Eka Nari Sanghathan members hard at work.
Female farmers in India are widely expected to work as free labour on family farms. They rarely own the land and, in some cases, have no role in deciding how it is managed. Single women in rural communities must fend for themselves and will often work even when unwell just to make ends meet. A women’s collective in India, supported by research from Western Sydney University, is trying to change this.
In 2013, Bhavya Chitranshi, a PhD student at the Institute for Culture and Society at Western, moved to Emaliguda in eastern India to immerse herself in the community of a Kondh adivasi (Indigenous) tribe. The aim was to spend a year researching and designing a project to support sustainable development within the community. “As a young, single woman in an unfamiliar place, I felt most comfortable among women,” she says. “We worked in the fields, spent time together cooking, bathing and completing chores, and as we shared our life stories, it became clear that being single here was a unique and challenging experience.” Nearly a third of women in Emaliguda are unmarried, separated, or widowed, while others have husbands who do not provide much support. Chitranshi decided to explore what it was like to be a single adivasi woman and began holding open discussions with her new friends. “At first, everyone felt extremely vulnerable talking about the challenges of singleness,” she says. “But slowly they began opening up as they saw value in and derived strength from sharing their lives with each other.”
The group soon evolved into the Eka Nari Sanghathan, which means “single women’s collective”. Together, the women rented some land and adopted a collaborative approach to agriculture, dividing labour by ability and sharing the produce equally. For Sanghathan member Mami Pedenti, it is a long-awaited opportunity for single women to be recognised and valued as farmers who are economically independent and self-sufficient. “We should not have to depend upon anyone for our basic needs,” she says. “We deserve year-round food security and to live a healthy life. This is possible through eating healthily and farming sustainably. If we kill the planet today, what will our future generations live off?” she adds.
Need to know
- Western’s Bhavya Chitranshi, helped establish Eka Nari Sanghathan, a single women’s collective in India.
- The collective practises sustainable farming, using traditional techniques.
- They produce enough food for themselves and are able to sell the remainder.
Chitranshi organised a trip to a demonstration farm so the women could see that sustainable farming was viable. “We now cultivate our own seeds and make our own organic fertilisers, so we can grow healthy food while protecting the land, forests, soils and insects that keep the whole ecosystem alive,” says Chitranshi. By adopting traditional, ecologically sensitive techniques, the Sanghathan is rejecting the industrialised, technology and profit-based systems introduced by the Green Revolution, where farmers were encouraged to use chemical fertilisers and to plant high-yielding and hybrid seed varieties and cash crops. “The adivasi farmland had been transformed from growing Indigenous pulses, millet and oilseeds, to growing major cash crops, like cotton and eucalyptus,” explains Ashutosh Kumar from Ambedkar University in Delhi, who works with Chitranshi on the project. “But Eka Nari Sanghathan is taking back the art of cultivation to produce food for self-consumption. They have already revived several Indigenous crops by selecting seeds that work harmoniously with nature.” And this harmony defines the politics of the Sanghathan. “Many people doubted our approach, but now they are coming to us for advice,” adds Chitranshi.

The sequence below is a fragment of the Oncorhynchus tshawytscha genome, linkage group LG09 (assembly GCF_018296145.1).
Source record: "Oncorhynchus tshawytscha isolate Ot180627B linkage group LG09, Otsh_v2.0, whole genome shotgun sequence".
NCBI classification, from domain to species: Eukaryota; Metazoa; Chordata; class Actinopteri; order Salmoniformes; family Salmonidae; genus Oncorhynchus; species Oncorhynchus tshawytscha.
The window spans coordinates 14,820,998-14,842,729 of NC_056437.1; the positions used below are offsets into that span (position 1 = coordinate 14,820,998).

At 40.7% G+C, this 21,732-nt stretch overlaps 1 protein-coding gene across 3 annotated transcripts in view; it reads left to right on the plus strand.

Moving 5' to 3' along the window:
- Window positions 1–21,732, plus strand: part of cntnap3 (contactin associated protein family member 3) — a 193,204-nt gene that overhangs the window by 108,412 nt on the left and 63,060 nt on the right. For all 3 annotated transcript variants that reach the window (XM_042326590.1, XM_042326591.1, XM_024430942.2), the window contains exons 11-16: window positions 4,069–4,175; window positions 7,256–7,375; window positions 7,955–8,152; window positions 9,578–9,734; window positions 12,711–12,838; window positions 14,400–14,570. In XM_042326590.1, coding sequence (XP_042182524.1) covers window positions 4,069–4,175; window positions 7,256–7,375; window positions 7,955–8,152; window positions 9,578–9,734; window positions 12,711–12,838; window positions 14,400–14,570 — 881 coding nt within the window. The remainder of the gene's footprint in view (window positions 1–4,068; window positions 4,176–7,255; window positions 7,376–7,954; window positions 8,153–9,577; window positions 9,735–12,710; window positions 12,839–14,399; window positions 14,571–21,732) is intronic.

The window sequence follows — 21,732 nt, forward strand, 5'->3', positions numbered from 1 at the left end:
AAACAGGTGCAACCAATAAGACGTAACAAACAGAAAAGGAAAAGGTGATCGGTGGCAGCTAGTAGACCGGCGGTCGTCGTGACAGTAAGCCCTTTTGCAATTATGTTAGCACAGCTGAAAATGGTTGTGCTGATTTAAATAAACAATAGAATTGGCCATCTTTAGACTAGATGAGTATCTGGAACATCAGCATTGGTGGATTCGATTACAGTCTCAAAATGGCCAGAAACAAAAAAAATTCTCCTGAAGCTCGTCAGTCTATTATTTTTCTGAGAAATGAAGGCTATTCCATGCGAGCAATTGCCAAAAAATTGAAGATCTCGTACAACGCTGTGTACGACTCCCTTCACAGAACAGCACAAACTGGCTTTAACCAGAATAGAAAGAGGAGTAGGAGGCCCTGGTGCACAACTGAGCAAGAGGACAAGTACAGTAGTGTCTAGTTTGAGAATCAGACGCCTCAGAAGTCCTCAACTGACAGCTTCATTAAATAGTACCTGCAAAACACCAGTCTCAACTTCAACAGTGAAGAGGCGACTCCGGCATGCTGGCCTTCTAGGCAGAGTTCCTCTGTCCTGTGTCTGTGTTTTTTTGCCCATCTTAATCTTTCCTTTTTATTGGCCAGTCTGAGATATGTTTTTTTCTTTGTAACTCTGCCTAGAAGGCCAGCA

The collective now produces enough food for its own sustenance and sells the surplus, keeping the profits in a communal bank account to be shared collectively. “Before, people didn’t even know who the single women in our community were, but now they are starting to recognise our struggle,” says Mami Penenti. “Whatever type of struggle people face, gender, class, or identity, we need different kinds of Sanghathans to transform these oppressions. Because together, people can work on any issue that’s important to them.”
Next, Chitranshi, who has been living and working with the collective during the COVID-19 pandemic would like to help Emaliguda establish a decent healthcare system, though she also appreciates what they have already achieved, both spiritually and politically (including securing single women a pension as well as securing government financial aid for building houses). “It has been so inspiring to see how strong single women are when they come together,” she says. “Working in a collective, you experience the beauty of relationships, female friendships and the value of sharing joy and love even when life gets difficult.”
© Eka Nari Sanghathan © Amol Sonar/unsplash © Ashwini Chaudhary/unsplash
Future-Makers is published for Western Sydney University by Nature Research Custom Media, part of Springer Nature.